The magazine ETC, the quarterly review of the
International Society of General Semantics, devoted a full
issue to the subject of LSD and other psychedelic drugs.
Editor S.I. Hayakawa made this vital point: "Most
people haven't learned to use the senses they
possess. I not only hear music, I listen to
it. I find the colors of the day such vivid
experiences that I sometimes pound the steering wheel with
excitement. And I say why disorient your beautiful
senses with drugs and poisons before you have half
discovered what they can do for you?"
great mystics did not fog up the windows of heaven with
drugs. They did not distort their visions with
poisons. They found their own senses and their
perceptive ad intuitive powers sufficient to experience
the Presence of God.
make the most of ourselves we must become aware of the
miracles all around us. We must open our eyes, ears,
minds, hearts, spirits. We must think about great
ideas such as space illimitable, time everlasting, energy
inexhaustible. You have the magic power within
yourself to broaden your horizons, to lift your
consciousness, to live more abundantly.
learn to live with ourselves we must often get away by
ourselves so we can find quiet, solitude, and time to
think and meditate.
poet Robert Frost stressed the importance of
separateness. He told a group, of which I was a
part, that we must be careful that we do not homogenize
society as we homogenize milk. . . so the cream at the top
disappears. The heart and the lungs work together,
he explained, but they are also separate organs. A
person, he said, should endeavor to achieve separateness
in his or her thinking, even amidst the pressures of the
crowd. And often we may experience a greater feeling
of togetherness with people when we are separate and
alone, rather than with others. We must learn to
live together, but we must not lose the precious gift of
growth of the self, however, is not accomplished only in
solitude and isolation. Aloneness must be balanced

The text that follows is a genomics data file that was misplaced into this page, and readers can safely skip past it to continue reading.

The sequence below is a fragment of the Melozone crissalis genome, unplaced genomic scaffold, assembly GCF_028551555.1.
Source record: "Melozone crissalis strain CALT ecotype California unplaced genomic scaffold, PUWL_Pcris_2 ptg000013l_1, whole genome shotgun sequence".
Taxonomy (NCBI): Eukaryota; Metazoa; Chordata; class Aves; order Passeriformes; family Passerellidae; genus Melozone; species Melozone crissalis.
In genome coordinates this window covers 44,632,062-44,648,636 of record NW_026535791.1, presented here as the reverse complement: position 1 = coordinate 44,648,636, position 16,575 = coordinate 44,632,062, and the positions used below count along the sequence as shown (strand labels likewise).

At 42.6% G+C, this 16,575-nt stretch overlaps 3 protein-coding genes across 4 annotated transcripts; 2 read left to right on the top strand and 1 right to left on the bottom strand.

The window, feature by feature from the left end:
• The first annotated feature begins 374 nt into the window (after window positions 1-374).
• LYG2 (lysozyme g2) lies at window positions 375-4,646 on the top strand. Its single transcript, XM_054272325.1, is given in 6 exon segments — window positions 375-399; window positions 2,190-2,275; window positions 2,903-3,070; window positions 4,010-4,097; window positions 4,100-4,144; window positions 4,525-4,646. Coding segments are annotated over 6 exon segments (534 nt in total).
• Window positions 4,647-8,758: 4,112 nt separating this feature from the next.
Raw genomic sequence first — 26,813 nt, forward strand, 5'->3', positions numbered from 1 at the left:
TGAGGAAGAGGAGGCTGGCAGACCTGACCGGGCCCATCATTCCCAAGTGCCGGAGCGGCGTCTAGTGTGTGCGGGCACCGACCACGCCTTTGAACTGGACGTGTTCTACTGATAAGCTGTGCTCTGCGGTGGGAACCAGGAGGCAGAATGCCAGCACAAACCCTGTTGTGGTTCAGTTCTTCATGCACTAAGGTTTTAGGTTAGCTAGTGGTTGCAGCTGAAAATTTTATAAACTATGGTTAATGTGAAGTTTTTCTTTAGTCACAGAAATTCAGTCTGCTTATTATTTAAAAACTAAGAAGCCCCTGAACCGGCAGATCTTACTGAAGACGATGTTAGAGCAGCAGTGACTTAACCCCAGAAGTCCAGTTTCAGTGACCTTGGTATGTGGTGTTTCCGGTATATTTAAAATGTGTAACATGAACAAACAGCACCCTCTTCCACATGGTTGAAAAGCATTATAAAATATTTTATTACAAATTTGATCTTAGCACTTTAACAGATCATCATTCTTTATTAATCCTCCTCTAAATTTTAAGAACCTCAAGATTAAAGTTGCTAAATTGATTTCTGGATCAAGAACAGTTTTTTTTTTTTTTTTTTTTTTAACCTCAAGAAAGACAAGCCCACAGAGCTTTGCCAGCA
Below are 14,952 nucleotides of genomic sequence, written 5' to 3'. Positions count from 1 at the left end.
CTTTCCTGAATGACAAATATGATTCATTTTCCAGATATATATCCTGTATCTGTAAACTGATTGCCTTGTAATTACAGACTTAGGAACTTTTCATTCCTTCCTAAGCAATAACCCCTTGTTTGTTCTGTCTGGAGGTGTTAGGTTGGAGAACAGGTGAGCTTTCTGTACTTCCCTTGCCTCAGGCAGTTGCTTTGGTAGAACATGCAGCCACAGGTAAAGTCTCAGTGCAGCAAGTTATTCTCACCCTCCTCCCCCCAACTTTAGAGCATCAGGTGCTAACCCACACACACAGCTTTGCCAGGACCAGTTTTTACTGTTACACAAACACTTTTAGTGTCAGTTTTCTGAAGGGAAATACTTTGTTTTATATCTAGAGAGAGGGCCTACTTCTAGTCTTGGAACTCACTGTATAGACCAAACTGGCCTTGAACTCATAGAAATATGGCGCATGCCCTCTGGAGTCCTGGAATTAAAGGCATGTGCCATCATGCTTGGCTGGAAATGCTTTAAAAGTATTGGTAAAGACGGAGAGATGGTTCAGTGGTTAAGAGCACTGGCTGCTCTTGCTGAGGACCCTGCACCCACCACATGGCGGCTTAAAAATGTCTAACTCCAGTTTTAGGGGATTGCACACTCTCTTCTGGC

with contacts with people and the world. There is
need to try out our ideas on others, to sharpen our minds,
to contend with those who disagree with us. We can
learn from our enemies as well as our friends, and often
those who are hardest on us contribute more to our growth
than those who make things easy for us.
have always liked these words attributed to Walt
Whitman: "Have you learned lessons only of
those who admired you and were tender with you and stood
aside for you? Have you not learned great lessons
from those who braced themselves against you, and disputed
the passage with you?"
self needs the spur of conflict, competition, even defeat,
for out of those come strength and character.
these words by Epictetus: "So when the crisis
is upon you, remember that God, like a trainer of
wrestlers, has matched you with a tough and stalwart
antagonist--that you may be a winner at the Great
art of living with ourselves also requires that we be
resilient and flexible so we will not break ourselves
against the hardness of life. I learned this
important lesson from a naturalist in Bryce Canyon,
Utah. I asked him about the gallant lone pines on
the mountaintops that survive the full sweep of wind and
was told that the pines are called Limber Pines. To
demonstrate, the naturalist took a branch of a Limber Pine
and tied it into a knot. In a few minutes he untied
the knot and the branch immediately sprang back to its
is not through never bending that the trees survive.
It is in never failing to spring erect again after the
gale has passed that victory is achieved.
is also an important factor in the art of living with
ourselves. The winds of life--the conflicts,
pressures, changes--will bend us, but if we have
resiliency of the spirit they cannot break us. To
courageously straighten up again after our heads have been
bowed by defeat, disappointment and suffering is a supreme
test of character.
learn to live with ourselves, to make the most of
ourselves, to achieve wholeness of personality, to grow
into more effective human beings--this is the first vital
step in the art of living.
* * * *
To learn more about Wilferd A.